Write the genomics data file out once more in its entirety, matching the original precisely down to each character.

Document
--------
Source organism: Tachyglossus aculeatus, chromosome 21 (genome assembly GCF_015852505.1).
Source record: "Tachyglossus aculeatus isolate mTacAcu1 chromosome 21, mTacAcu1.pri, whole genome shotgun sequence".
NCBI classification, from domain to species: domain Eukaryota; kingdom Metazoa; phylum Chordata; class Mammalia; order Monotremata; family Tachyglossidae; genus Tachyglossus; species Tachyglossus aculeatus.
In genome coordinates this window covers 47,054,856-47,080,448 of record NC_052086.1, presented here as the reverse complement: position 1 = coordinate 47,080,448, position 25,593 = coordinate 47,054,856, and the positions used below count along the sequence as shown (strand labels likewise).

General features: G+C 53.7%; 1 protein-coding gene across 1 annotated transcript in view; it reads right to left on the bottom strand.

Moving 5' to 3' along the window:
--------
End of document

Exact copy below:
Source organism: Tachyglossus aculeatus, chromosome 21 (genome assembly GCF_015852505.1).
Source record: "Tachyglossus aculeatus isolate mTacAcu1 chromosome 21, mTacAcu1.pri, whole genome shotgun sequence".
NCBI classification, from domain to species: domain Eukaryota; kingdom Metazoa; phylum Chordata; class Mammalia; order Monotremata; family Tachyglossidae; genus Tachyglossus; species Tachyglossus aculeatus.
In genome coordinates this window covers 47,054,856-47,080,448 of record NC_052086.1, presented here as the reverse complement: position 1 = coordinate 47,080,448, position 25,593 = coordinate 47,054,856, and the positions used below count along the sequence as shown (strand labels likewise).

General features: G+C 53.7%; 1 protein-coding gene across 1 annotated transcript in view; it reads right to left on the bottom strand.

Moving 5' to 3' along the window: